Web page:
BY BRIAN LIBBY
Continuing our series of interviews with Portland mayoral candidates, this installment features Charlie Hales, whose experience includes two terms on the City Council from 1993-2002. Hales, a University of Virginia graduate, has also spent the last decade consulting a variety of American cities on light rail projects; he was a major force in the creation of the Portland Streetcar line in the 1990s. Local nonprofits Hales has volunteered with include Friends of the Trees, SMART, the Portland Public Market Committee
PORTLAND ARCHITECTURE: You’ve spent several years away from elected office and public service after being a Portland City Council member. How have you changed in that time?
CHARLIE HALES: I’ve always been a leader, all the way back to when I was a student. I organized a recycling program in high school to raise money for band uniforms. I was the rabble-rouser who got people together and made it happen. In college I ended up running the student union, basically an entertainment venue. Then whether it’s Friends of the Trees or REACH Community Development, or as a businessperson or on City Council, I’ve been a leader. That’s been consistent. That means hearing the good idea, not necessarily from your own lips, and then overcoming the opposition. So that hasn’t changed. I am, I have been, I will be, a leader.
But I think working in the private sector for the last ten years has informed that in a couple ways. One, I’ve worked all over the country, and that’s given me a chance to calibrate that against Portland: both the things that are unique, and some ideas from other places we would be wise to adopt. And in that work, which has been managing the planning and design of streetcar and light rail projects, I’ve been operating in a team environment. On one project, I might be the project manager. On the next, we might switch roles and you might be my boss. That’s been a very healthy experience for me. It’s reinforced my belief in collaborative leadership, and getting things done by being a good partner.
The streetcar was in many ways your baby when it was unrolled in the late 1990s. How would you evaluate the streetcar and MAX lines and the decisions made about them.
First, we should be very proud of what we’ve done. We’ve made a much more livable city with everything we’ve done in transportation and transit. That’s not just something pretty to look at. It’s a huge improvement in the quality of people’s lives. I’ve met so many people living a car-free or low-car lifestyle here. They’re happy with their choices and the environment is better for their choices. At an even more human level, there are a lot of elderly and disabled people who are living independent lives in Portland, and people who are getting back into the economy from being homeless, in Portland, because they’re not chained to a car. You look at the number of wheelchairs on the streetcar – those people can live an independent, dignified life: get to the grocery store, to their job, to everything, simply by rolling onto this moving sidewalk that shows up every twelve minutes. So I think sometimes when we look at this in terms of systems and policy, we might not notice the impact on people and their lives, which is really good and lasting.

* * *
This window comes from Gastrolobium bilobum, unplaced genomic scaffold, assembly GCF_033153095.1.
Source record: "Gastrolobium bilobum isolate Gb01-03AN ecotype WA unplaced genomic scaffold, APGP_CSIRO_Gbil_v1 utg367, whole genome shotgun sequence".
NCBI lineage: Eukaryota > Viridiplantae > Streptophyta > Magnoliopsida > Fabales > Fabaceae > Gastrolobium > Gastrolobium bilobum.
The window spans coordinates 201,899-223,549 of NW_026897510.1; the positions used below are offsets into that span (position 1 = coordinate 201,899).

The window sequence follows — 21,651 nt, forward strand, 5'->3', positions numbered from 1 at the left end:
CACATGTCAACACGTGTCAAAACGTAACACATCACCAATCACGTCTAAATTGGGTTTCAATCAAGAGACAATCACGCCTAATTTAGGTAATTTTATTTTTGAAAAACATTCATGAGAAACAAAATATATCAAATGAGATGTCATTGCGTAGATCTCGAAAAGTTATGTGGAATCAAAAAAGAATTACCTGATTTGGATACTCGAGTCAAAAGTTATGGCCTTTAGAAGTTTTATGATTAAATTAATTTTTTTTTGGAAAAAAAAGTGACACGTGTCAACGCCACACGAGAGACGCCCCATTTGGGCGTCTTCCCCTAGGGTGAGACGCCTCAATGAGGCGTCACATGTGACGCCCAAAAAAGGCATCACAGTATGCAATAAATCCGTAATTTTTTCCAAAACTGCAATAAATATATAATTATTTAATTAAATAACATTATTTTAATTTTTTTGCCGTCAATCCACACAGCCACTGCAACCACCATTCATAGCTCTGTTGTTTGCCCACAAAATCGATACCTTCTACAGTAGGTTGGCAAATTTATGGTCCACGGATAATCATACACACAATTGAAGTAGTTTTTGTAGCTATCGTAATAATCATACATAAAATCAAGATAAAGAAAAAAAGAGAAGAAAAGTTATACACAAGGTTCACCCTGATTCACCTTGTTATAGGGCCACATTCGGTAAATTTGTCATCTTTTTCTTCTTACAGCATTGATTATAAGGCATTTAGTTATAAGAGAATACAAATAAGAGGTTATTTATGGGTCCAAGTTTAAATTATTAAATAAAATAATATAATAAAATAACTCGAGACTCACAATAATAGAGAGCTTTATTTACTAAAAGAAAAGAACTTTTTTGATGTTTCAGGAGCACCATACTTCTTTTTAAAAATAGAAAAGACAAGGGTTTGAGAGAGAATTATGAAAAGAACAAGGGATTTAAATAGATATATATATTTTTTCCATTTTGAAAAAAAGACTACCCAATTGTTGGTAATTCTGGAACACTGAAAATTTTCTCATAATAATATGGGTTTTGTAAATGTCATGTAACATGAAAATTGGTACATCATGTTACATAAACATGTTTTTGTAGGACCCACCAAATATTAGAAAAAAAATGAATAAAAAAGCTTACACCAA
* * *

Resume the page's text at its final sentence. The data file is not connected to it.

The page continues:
Where are we going with MAX and streetcar, and what should be the future priorities?
In the near term the challenge is to make sure every neighborhood has good transit service, and that Tri-Met can meet that basic service. As much as I want to continue the progress with new projects, I think job one is that basic service of transit availability across the city and the region. Obviously there’s a challenge there with Tri-Met’s budget difficulties. Over time I think the streetcar can have its magical effect on more places that would benefit. We might do bus rapid transit out Powell, but we might also do a streetcar. That’s an important conversation we need to have. With a streetcar up MLK and to PCC help us fulfill the vision of the MLK corridor as a great urban boulevard and PCC as a more and more important community resource. Certainly light rail to Vancouver has been a great idea, is a great idea. It is a part of the CRC controversy that is an unquestionably good idea. An expansion of light rail from Hillsboro to Forest Grove might be the most important.
And the mayor of Portland needs to be a leader in the region, not just within city limits. I understand that and have that experience as well, having been involved in regional planning. I think there’s more interest now from the governor in trying to advance inter-city rail.
My vision for the future comprises really three things. In the city itself I want to see everyone working, and every kid graduating, and every neighborhood a complete community. That includes all these talented people moving here who want to be entrepreneurs. That includes a public school system that parents can rely on, and that equips kids to do a variety of work in a city that actually makes things from software to barges. The challenge is the 20-minute neighborhoods we have on paper need to be a reality: a grocery store you can walk to, and transit you can catch every 15 minutes. At a Cascadia level, we should have 10 trains a day at 125 miles an hour between Eugene and Vancouver. It won’t just be Portland’s project obviously. But we did that putting Amtrak cascades together. I was a part of that. We proved that for this region of Cascadia; those two states and BC all worked together to put that in place. It wasn’t the federal government’s idea. It was this region’s idea.